Uprooted. I also think I was attracted to The Hero and the Crown, but ended up buying The Blue Sword at the same time because it is the first book in McKinley's Damar series. I've read one other book by McKinley (Sunshine) and liked it well enough; so I decided to give The Blue Sword a shot when I went out to camp over the weekend.
The Blue Sword is the story of Harry Crewe, an orphan girl who goes to foster with a couple who live on the edge of Damar. Her brother arranged this for her after their father died. Harry is kidnapped from their home by Corlath, the Hillfolk King; Corlath laid eyes on her, and his magic (called kelar) insists that he bring the Outland girl with him. Harry is treated with the utmost courtesy (although due to their cultural differences, some of that courtesy, like the male servants wanting to bathe her, is not appreciated).
Harry begins to learn the ways of the Hillfolk, starting with how to ride like them (they have no stirrups nor bridles, and control their horses completely through their body language). She then goes into the wilds with Mathin, one of Corlath's 18 King's Riders, to train for six weeks. When she returns, she enters the Laprun trials (a competition held every three years now to determine whether or not a man or woman is worthy to wear a sash - only sword-bearing citizens can wear one) and places first, becoming the Laprun-minta (she loses only to Corlath, who is the final combatant she must face). After that, Corlath makes her one of his Riders, giving her the blue sword Gonturan, which was last wielded by Lady Aerin the Dragon-Slayer generations ago.
At this point, the Hillfolk are preparing for war against the Northerners, who have mobilized their gigantic army and are heading through the mountain passes. Harry and Corlath have a disagreement - Harry thinks they should be concerned about the Northern army splitting into two and going through two passes. The second pass is by the Outlander settlement which Corlath tried to warn when he first saw Harry; he believes it is their problem. Under the cover of night, Harry saddles her horse and leaves. Two of her friends (and the hunting cat which has befriended her) join her. She amasses a small force which slowly gains numbers when others join her (including her friend the Outland colonel). They arrive at the pass to find that the bulk of the Northern army is planning on crossing the mountains there. They defend the pass on the first night and Harry manages to knock down the enemy's standard (although she knows she would never have been able to defeat the opposing commander one on one - he was toying with her in their battle and let her live). Harry goes to the top of a mountain and with the help of Gonturan, manages to bring the mountains down on the pass and the Northern army, crushing them.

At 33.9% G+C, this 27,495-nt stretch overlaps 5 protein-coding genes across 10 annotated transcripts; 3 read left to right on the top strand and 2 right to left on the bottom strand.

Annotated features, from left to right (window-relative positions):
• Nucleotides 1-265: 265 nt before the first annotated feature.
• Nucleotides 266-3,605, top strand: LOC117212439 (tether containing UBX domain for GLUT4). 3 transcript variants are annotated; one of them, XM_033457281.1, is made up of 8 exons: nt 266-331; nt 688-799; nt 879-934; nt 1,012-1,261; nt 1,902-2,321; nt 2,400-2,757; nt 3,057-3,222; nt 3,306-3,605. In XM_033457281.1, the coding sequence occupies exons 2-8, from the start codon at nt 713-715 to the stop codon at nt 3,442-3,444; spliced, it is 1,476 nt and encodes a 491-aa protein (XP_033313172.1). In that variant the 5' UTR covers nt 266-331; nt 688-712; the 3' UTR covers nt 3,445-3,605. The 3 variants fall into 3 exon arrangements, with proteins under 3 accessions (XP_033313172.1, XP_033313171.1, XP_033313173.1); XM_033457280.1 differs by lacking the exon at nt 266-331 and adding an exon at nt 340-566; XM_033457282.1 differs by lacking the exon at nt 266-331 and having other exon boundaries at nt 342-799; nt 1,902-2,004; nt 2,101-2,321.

Harry then goes back to Corlath (because a whole bunch of her friends urge her to - she was afraid to go because she was afraid of his reaction to her desertion). Instead she is welcomed back; Corlath declares his love for her. They are married, have many children, and open up diplomatic negotiations between their two nations.
While I powered through The Blue Sword, I had a bit of a hard time reading it (it was very much a slog to get through). I liked a lot of the characters, and the book was interesting enough. But I think unfortunately it was a characteristic of how the book was written - it just didn't work for me, but I'm not entirely sure why not. I'm a bit worried to read The Hero and the Crown now, but at the very least I should be able to power through it like I did The Blue Sword.
Also: why did Harry only name Colonel Jack Dedham as her Queen's Rider in the end??? Why didn't she name Senay and Terim, too? They were the two friends who went with her from Corlath's camp to defend the second passage - don't they deserve the same honour as Jack?
The Book Club Hub – Books to Movies
2 days ago